This coming Thursday, I’ll give a talk about Preparing Difficult Witnesses for Trial at the University of Texas law school Civil Litigation Conference in Austin. My series of posts on the subject ends with this one — and it’s the best one of them all, in my view.

Draft the hardest questions (HQs) memo.

Every case turns on a discrete number of tough-to-answer questions. If you thought your business partner cheated you in the Permian Basin deal, why did you turn around and do a Bakken shale deal with him? You knew about an article in Widgets Today! on a new widget design when you applied for a patent on a similar widget improvement, but didn’t disclose it. Why not? Do you really expect us to believe that you met in a back room for three hours with your competitors but didn’t talk about the price increases you all announced the next week?

Your DW will have answers to the HQs, whatever they are, but do you want to first learn them when he takes the stand, perhaps under your opposing-counsel friend’s cross-examination?

No. Your most important and challenging jobs in preparing the DW are to identify these HQs and with his help to figure out the truthful answers that most effectively present your client’s side of the case.

A trial lawyer’s ability to perform this crucial function separates the stars from the also-rans. You will not waste time working on getting it right.

It’s essential that HQs memo reflect the DW’s best, most accurate, and honest recollection of the facts. That is why you must do a thorough interview of the DW and use your faithful recording of her answers in your notes to make a first draft of the memo. To make the point obvious, the memo itself should expressly state, at the outset, that it is simply a draft and is subject to revision as necessary to make it fully accurate.

You can show the HQs memo to the DW if you represent him. The lawyer-client privilege will generally protect it from discovery. The exception for documents that refresh a witness’s recollection shouldn’t apply, not least because it reflects the DW’s recollection.

For any DWs that you don’t have a lawyer-client relationship with, sharing a copy of an HQs memo may risk having it fall into the hands of your friend on the other side. The DW herself may turn over a copy, or you may have to produce it as a relevant but non-privileged document. Although you still should review its contents with the non-client DW to assure its accuracy, the better practice is to do it orally.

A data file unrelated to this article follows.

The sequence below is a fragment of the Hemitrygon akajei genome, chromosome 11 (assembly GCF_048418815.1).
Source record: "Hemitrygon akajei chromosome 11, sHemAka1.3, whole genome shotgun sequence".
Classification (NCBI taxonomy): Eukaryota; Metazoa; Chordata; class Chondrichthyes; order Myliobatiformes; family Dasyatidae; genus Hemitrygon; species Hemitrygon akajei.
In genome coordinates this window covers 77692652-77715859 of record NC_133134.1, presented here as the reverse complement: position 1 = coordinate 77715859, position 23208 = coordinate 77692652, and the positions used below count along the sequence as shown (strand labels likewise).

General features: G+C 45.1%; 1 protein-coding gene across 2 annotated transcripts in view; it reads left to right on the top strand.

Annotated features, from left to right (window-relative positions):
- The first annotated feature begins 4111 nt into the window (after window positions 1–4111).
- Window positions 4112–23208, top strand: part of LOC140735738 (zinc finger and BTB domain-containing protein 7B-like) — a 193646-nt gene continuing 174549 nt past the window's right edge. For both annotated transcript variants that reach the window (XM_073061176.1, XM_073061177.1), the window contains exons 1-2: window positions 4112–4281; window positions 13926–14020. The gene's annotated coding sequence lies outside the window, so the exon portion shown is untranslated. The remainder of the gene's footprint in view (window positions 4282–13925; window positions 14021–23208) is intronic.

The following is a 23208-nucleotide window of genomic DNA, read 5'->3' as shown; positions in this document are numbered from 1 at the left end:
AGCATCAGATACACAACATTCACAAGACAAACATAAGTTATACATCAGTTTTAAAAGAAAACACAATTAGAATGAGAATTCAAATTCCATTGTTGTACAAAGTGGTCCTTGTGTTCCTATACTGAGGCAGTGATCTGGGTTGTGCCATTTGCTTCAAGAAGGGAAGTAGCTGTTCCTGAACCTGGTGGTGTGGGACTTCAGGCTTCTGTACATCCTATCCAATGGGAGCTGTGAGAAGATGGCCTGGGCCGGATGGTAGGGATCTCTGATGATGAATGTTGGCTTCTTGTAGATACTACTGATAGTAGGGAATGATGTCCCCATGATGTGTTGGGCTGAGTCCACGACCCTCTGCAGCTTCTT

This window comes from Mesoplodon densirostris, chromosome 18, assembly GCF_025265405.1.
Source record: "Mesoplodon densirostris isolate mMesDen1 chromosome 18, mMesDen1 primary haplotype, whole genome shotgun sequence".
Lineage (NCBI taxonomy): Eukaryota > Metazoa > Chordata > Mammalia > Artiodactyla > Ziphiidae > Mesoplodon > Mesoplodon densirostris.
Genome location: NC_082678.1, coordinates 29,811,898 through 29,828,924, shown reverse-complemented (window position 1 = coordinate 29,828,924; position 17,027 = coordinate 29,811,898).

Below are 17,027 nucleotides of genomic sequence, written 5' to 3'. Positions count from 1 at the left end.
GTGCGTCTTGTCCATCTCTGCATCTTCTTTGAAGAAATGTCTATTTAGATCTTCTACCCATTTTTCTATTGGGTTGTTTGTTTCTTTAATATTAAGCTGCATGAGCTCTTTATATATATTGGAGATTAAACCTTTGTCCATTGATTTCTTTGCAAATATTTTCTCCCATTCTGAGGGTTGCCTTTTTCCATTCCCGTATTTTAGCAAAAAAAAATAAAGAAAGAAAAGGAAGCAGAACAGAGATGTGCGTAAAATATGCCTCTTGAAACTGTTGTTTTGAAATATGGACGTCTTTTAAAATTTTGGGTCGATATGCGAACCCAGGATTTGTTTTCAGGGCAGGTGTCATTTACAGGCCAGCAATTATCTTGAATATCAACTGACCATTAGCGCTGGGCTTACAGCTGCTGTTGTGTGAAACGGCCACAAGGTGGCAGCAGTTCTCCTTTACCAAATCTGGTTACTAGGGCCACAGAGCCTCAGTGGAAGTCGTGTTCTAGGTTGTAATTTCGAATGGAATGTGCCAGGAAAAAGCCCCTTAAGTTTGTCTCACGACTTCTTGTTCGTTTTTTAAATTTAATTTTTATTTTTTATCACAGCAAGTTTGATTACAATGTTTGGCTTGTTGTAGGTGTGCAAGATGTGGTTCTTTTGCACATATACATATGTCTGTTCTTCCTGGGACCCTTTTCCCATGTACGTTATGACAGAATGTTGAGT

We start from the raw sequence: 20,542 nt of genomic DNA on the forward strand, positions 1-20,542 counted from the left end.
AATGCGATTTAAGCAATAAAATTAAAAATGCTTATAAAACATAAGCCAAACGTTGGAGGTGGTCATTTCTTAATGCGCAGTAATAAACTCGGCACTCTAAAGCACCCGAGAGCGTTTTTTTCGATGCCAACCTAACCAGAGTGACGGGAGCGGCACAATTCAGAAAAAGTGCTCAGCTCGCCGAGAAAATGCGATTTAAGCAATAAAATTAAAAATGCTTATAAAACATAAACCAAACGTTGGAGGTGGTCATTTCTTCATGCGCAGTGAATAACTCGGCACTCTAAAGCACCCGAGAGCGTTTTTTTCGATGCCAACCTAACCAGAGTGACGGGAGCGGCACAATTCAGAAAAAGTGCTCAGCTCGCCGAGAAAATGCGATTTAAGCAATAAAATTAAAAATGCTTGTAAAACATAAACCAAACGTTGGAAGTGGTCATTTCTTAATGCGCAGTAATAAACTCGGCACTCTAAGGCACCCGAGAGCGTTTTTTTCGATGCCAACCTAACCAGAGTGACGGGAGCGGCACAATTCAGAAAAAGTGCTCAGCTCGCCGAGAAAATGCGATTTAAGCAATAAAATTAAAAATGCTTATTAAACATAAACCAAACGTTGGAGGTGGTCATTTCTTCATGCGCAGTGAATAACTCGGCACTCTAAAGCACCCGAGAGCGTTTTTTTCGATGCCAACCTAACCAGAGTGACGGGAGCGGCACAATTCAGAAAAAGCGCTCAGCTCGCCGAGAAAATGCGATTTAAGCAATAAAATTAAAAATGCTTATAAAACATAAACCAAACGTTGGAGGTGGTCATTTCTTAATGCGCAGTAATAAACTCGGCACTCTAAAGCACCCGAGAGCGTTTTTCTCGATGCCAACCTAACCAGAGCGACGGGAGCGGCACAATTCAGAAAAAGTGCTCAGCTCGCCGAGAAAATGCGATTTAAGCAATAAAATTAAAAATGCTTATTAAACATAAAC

Do dry runs.

One article sums up the “practical literature” on witness prep as deeming “the failure to interview witnesses prior to testimony” to constitute “a combination of strategic lunacy and gross negligence.” Witness Preparation, 68 Tex. L. Rev. at 287 (footnote omitted). Almost two decades later, you can say almost the same thing about failing to walk a DW through his trial testimony at least once.

Indeed, the DW needs a good preview of his turn in the witness box more than other witnesses do. Only in that way can you spot issues that could upend the DW’s ability to communicate with the jury truthfully and effectively.

The concerns that make dry runs highly advisable for DWs fall generally into two categories. Let’s call them style and substance.

Style encompasses all the traits that enable a witness to provide testimony that the jury finds persuasive. These include confidence, firmness, tone and volume, consistency, courtesy, engagement with the jury, and candor.

Some people exhibit these virtues effortlessly. DWs generally don’t. Yet many are blissfully unaware of their shortcomings. By doing dry runs with them, you will allow them to observe behavior that can detract from effective communication for themselves.

Take the DW who doesn’t respond to the question. You ask him if he has a watch, and he looks at the timepiece on his wrist and, instead of saying Yes tells you It’s half past two and goes on to describe why he likes Rolexes better than Breitlings and how he thinks the Apple Watch costs more than it should. A couple of instances of asking him Do you remember the question? can go a long way towards curing him of not carefully listening to the question and answering it.

What about the shy DW with the quiet voice? Get her to speak up. Assure her that the jury wants to hear what she has to say. Let her practice using more volume in her answers to your questions.

The know-it-all DW also benefits from feedback on what comes across to others at best as arrogance and at worst as pompous ignorance.